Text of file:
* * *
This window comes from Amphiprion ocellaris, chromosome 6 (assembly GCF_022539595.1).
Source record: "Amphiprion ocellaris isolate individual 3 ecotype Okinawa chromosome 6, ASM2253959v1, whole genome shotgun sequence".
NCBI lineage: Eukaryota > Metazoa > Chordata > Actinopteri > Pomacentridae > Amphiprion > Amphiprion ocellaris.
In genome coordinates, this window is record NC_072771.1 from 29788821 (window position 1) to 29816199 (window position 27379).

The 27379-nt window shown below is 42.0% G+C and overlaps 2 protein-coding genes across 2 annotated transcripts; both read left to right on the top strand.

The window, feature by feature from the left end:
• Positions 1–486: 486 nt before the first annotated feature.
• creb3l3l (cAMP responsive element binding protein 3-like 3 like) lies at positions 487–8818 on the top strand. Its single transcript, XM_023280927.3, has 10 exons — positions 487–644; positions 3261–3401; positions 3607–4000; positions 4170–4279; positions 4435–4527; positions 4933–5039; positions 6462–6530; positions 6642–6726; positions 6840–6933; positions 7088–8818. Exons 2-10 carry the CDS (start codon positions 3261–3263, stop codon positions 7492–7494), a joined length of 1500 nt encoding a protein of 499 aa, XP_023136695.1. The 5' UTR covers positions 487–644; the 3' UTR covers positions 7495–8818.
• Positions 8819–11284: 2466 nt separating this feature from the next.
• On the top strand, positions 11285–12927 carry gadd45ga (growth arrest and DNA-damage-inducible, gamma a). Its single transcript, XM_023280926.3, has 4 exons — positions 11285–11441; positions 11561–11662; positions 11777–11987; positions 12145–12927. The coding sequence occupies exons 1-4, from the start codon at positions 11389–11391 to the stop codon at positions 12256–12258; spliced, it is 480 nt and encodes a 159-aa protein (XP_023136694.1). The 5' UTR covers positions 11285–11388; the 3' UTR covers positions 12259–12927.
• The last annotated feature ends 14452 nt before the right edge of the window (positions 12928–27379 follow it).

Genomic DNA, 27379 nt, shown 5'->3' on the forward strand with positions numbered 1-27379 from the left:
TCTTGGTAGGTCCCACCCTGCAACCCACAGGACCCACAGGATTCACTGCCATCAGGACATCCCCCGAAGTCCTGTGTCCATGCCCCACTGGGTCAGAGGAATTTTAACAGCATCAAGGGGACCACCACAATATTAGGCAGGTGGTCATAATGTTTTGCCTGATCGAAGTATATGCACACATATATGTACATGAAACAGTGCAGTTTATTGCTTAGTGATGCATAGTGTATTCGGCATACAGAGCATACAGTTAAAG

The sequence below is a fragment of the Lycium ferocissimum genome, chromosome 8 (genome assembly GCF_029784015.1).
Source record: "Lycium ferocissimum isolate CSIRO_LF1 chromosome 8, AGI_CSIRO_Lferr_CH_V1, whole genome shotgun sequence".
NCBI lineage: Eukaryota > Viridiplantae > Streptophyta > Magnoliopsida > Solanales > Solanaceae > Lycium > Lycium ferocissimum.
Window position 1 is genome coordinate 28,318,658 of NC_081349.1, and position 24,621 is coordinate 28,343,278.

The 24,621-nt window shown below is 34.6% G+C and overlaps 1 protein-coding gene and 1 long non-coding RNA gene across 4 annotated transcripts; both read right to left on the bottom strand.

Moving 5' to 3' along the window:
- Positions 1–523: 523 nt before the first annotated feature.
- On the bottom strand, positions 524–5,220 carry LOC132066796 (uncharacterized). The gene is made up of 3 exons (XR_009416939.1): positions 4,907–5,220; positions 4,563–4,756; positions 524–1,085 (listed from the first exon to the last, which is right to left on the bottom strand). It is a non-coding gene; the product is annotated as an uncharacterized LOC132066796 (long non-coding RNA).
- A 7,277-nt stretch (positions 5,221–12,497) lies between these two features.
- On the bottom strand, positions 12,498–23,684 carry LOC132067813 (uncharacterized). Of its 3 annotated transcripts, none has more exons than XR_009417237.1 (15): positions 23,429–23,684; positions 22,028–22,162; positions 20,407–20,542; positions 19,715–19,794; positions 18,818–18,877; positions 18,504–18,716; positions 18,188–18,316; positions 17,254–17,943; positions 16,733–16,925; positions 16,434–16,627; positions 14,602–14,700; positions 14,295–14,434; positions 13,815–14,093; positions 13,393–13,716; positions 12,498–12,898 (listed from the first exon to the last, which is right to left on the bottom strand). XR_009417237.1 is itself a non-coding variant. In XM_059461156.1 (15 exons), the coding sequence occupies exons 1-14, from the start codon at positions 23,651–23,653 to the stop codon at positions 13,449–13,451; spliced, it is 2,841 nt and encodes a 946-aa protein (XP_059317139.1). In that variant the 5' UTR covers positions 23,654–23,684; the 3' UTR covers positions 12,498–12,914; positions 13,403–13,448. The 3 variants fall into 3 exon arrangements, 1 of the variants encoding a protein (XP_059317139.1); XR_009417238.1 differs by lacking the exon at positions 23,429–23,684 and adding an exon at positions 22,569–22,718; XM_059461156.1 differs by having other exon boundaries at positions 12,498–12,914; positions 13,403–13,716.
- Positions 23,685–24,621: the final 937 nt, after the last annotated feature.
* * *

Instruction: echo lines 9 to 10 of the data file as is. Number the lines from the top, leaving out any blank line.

• Positions 8819–11284: 2466 nt separating this feature from the next.
• On the top strand, positions 11285–12927 carry gadd45ga (growth arrest and DNA-damage-inducible, gamma a). Its single transcript, XM_023280926.3, has 4 exons — positions 11285–11441; positions 11561–11662; positions 11777–11987; positions 12145–12927. The coding sequence occupies exons 1-4, from the start codon at positions 11389–11391 to the stop codon at positions 12256–12258; spliced, it is 480 nt and encodes a 159-aa protein (XP_023136694.1). The 5' UTR covers positions 11285–11388; the 3' UTR covers positions 12259–12927.